“Sanctions are a fundamentally important tool to advance our national security interests. Treasury’s sanctions review has shown that this powerful instrument continues to deliver results but also faces new challenges. We’re committed to working with partners and allies to modernize and strengthen this critical tool.”
Key recommendations, which align closely with the Chamber’s Principles for Sanctions as a Tool of Effective Statecraft shared with Treasury early in the review, are outlined below:
  • Adoption of a structured policy framework that links sanctions to a clear policy objective;
  • Multilateral coordination wherever possible;
  • Calibration of sanctions to mitigate unintended economic, political, and humanitarian impact;
  • Ensuring sanctions are easily understood, enforceable, and, where possible, reversible; and
  • Investment in modernizing Treasury’s sanctions technology, workforce, and infrastructure.
Executive Vice President and Head of International Affairs Myron Brilliant welcomed the report in a tweet: The U.S. Chamber agrees with Treasury “that sanctions must be targeted, tailored, and coordinated with allies to avoid humanitarian harm and costs to US workers and firms. We look forward to working to advance effective policies in these areas going forward.”
For further information, please contact Senior Vice President for International Policy John Murphy (jmurphy@uschamber.com).
Tai Addresses WTO Priorities in Geneva Speech
U.S. Trade Representative Katherine Tai delivered a speech on October 14 to the Geneva Trade Platform outlining U.S. priorities before the World Trade Organization (WTO). Ambassador Tai affirmed the continued U.S. commitment to the WTO but reiterated longstanding concerns, including those with the partially shuttered dispute settlement system and the trade body’s torpid negotiating function.
Tai laid out several priority areas ahead of the WTO’s 12th Ministerial Conference that begins on November 30, including the need for progress in areas such as trade and health; her controversial goal of an intellectual property rights waiver for COVID-19 vaccines, therapeutics, and testing kits; and the long-running fisheries subsidies negotiations. Additionally, Tai emphasized the Biden administration’s desire to foster global trade that “empowers workers, protects the environment, and promotes equitable development.” She offered few specifics with regard to the Appellate Body.
Read the remarks and watch the event here.
Senior Vice President for International Policy John Murphy published an issue brief entitled “The Business Case for the WTO – And It’s Dispute Settlement System” ahead of Tai’s visit to Geneva. Murphy highlighted the benefits membership in the WTO has conferred on the U.S. and how the dispute settlement system is fundamental to those benefits. While reform is needed for the dispute settlement system and the Appellate Body, which has been unable to function since 2019, Murphy argued that the stakes of a lingering impasse are high and that the U.S. should taking a leading role in reform efforts.
For further information, please contact Senior Vice President for International Policy John Murphy (jmurphy@uschamber.com).
Treasury, USTR Announce DST Withdrawal Agreement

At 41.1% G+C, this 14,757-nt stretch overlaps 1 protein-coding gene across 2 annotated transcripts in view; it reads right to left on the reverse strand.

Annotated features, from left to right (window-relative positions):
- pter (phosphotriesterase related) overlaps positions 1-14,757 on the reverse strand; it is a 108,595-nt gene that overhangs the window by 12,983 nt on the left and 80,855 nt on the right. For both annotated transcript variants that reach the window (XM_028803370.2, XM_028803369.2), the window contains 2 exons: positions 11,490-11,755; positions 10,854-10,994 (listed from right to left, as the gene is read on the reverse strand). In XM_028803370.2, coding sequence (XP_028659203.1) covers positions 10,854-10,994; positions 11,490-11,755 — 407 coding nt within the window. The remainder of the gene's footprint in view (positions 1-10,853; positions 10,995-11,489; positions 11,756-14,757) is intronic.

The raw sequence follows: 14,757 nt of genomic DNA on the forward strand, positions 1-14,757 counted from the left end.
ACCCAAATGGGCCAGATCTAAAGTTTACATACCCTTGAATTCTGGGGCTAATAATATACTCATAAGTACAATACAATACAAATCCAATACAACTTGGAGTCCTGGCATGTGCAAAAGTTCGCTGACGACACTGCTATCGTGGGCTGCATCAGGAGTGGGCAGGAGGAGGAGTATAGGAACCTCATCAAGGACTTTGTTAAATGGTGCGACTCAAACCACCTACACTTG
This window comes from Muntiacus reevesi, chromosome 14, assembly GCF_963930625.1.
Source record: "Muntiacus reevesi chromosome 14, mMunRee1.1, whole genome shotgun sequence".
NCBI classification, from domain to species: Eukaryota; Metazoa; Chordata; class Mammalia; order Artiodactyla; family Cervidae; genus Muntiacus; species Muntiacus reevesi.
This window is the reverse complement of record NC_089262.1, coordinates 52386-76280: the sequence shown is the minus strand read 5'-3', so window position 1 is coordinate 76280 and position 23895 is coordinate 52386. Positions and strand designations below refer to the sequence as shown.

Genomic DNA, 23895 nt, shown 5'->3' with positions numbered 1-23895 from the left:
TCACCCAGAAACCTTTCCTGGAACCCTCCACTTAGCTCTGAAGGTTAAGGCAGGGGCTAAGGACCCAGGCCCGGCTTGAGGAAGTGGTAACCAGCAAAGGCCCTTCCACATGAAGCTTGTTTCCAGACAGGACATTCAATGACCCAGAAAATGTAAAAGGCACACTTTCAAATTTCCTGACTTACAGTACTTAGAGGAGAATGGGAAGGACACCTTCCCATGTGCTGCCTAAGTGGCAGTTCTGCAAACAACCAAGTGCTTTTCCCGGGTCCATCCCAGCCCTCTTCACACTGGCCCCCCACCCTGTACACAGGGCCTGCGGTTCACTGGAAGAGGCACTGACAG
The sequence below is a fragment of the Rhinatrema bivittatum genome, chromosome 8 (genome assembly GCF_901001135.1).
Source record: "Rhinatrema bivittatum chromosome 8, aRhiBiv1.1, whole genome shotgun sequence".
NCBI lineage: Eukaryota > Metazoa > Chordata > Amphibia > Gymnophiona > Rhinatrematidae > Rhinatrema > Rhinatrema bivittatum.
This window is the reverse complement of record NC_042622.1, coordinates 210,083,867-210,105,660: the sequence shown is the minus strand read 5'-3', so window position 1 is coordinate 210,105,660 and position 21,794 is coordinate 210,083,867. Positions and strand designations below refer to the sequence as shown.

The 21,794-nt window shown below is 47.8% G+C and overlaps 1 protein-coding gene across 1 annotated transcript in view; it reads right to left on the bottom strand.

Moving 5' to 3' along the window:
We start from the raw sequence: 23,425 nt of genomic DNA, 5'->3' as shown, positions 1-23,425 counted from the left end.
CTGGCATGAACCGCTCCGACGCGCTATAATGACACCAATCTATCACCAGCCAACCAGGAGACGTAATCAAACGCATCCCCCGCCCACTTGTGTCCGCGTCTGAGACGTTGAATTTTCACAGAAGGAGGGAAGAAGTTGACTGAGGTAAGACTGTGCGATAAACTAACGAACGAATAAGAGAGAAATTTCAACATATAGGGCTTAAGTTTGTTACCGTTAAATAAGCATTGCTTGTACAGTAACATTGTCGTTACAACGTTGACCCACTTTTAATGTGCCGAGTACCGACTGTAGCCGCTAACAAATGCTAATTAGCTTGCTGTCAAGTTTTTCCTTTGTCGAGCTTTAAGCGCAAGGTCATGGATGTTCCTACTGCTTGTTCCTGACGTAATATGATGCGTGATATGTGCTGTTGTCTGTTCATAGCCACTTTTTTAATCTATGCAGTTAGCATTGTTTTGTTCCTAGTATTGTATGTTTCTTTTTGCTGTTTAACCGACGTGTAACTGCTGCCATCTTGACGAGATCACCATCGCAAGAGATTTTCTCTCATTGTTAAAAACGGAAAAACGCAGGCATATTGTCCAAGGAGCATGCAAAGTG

On October 21, the Department of the Treasury announced that the United States had reached an agreement with Austria, France, Italy, Spain, and the United Kingdom regarding the treatment of Digital Services Taxes (DSTs) during the interim period prior to full implementation of Pillar 1 of the OECD/G20 Inclusive Framework’s agreement on a new multilateral tax regime. The agreement includes provisions that allow U.S. companies to credit their DST liability during the interim period to future taxes accrued under Pillar 1. Additionally, the U.S. will terminate its currently-suspended tariff actions on those five countries.
In June, the Office of the United States Trade Representative (USTR) announced a 180-day suspension of Section 301 tariffs on products from the United Kingdom, Spain, Italy, Austria, India, and Turkey in connection with their DSTs, a move in addition to an indefinite suspension of duties on goods from France in January. This week’s announcement notes that Turkey and India, the other two countries covered by the DST investigations, are not party to the agreement.
U.S. Trade Representative Katherine Tai stated upon the announcement:
“I commend Austria, France, Italy, Spain, and the United Kingdom for addressing U.S. concerns regarding unilateral digital services taxes. We reached our agreement on DSTs in conjunction with the historic OECD global agreement that will help end the race to the bottom over multinational corporate taxation by leveling the corporate tax playing field. In coordination with Treasury, we will work together with these governments to ensure implementation of the agreement and rollback of existing DSTs when Pillar 1 enters into effect. We will also continue to oppose the implementation of unilateral digital services taxes by other trading partners.”
The U.S. Chamber on October 6 sent a letter to Secretary of the Treasury Janet Yellen encouraging the OECD to maintain coherence in the international tax system as it continues work on a Two-Pillar solution to meaningfully address digital tax issues. The Chamber emphasized that any agreement must be conditioned upon a complete withdrawal of unilateral measures such as the DSTs. The letter urges the Treasury Department to ensure a complete withdrawal of those unilateral measures by including a country-specific list in any agreement. It also encourages Treasury to consider the inclusion of enforcement mechanisms that will ensure all unilateral measures are withdrawn and prevent new unilateral measures from being adopted.